Scientists at the Massachusetts Institute of Technology are developing an audio reading device to be worn on the index finger of people whose vision is impaired, giving them affordable and immediate access to printed words.
The so-called FingerReader, a prototype produced by a 3-D printer, fits like a ring on the user’s finger, equipped with a small camera that scans text. A synthesized voice reads words aloud, quickly translating books, restaurant menus and other needed materials for daily living, especially away from home or office.
Reading is as easy as pointing the finger at text. Special software tracks the finger movement, identifies words and processes the information. The device has vibration motors that alert readers when they stray from the script, said Roy Shilkrot, who is developing the device at the MIT Media Lab.
For Jerry Berrier, 62, who was born blind, the promise of the FingerReader is its portability and offer of real-time functionality at school, a doctor’s office and restaurants.
“When I go to the doctor’s office, there may be forms that I wanna read before I sign them,” Berrier said.
He said there are other optical character recognition devices on the market for those with vision impairments, but none that he knows of that will read in real time.
New Wharton research examines the impact that massive open online courses (MOOCs) will have on business schools and MBA programs.
Donna Farren's insight:
This is one of the most exciting interviews I have read/watched about education in a while. I read the original article and may have even posted it. But they are talking about an entire new model of online education - of education really. It is what we were talking about when I started elearning in the late 90's and then everyone started re-creating traditional education online. They expose the high drop out rates of MOOC's as the "red herring" they are - measuring new inovations with old measurements. They talk about new models of delivering education on-demand. It is exciting stuff! Well done!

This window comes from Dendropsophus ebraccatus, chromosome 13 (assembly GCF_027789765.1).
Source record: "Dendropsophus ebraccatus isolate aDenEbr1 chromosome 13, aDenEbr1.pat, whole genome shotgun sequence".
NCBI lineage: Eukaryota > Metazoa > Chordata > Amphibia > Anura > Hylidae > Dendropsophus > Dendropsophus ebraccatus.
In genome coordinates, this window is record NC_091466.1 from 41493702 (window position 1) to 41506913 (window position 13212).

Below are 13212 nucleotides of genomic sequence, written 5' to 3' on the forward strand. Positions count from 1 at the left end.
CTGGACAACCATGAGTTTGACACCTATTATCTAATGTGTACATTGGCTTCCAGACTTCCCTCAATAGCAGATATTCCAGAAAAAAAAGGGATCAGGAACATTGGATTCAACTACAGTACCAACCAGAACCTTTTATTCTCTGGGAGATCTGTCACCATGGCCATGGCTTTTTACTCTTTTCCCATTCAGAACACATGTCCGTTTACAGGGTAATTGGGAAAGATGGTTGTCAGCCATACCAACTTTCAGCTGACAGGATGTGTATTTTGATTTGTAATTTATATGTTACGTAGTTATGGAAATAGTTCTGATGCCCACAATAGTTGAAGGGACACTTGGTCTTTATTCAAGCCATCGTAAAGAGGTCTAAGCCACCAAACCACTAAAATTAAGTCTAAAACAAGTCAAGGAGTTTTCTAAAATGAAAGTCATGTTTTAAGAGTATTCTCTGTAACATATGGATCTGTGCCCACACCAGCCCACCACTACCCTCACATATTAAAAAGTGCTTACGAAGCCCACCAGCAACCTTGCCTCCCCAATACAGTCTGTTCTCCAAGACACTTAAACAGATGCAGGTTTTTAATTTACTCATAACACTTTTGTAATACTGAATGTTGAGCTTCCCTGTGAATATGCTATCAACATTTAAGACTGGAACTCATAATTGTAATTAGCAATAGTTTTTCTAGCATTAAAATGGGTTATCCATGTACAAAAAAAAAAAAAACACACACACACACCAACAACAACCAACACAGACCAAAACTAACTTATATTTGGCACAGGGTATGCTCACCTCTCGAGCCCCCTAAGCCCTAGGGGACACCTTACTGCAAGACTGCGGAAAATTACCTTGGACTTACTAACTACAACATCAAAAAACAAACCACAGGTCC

When it comes to technology in the classroom, phrases like “faculty resistance” and the importance of getting “faculty buy-in” are tossed around with great frequency. But is that perception still valid? Are all instructors so set in their ways, skeptical of anything new, and fearful of deviating from what they’ve done that it’s nearly impossible to get them to try something new?
A number of reasons commonly given for lecturing and claims commonly made for the efficiency of lecturers are examined for their basis in empirical evidence and common sense. Most of these claims are found to be somewhat weak. It appears that lecturing takes place rather more often than can be reasonably justified. The real reasons for the popularity of lecturing amongst lecturers are then examined. Of the twenty reasons for lecturing examined here, the first nine have little substance and the last eleven are avoidable.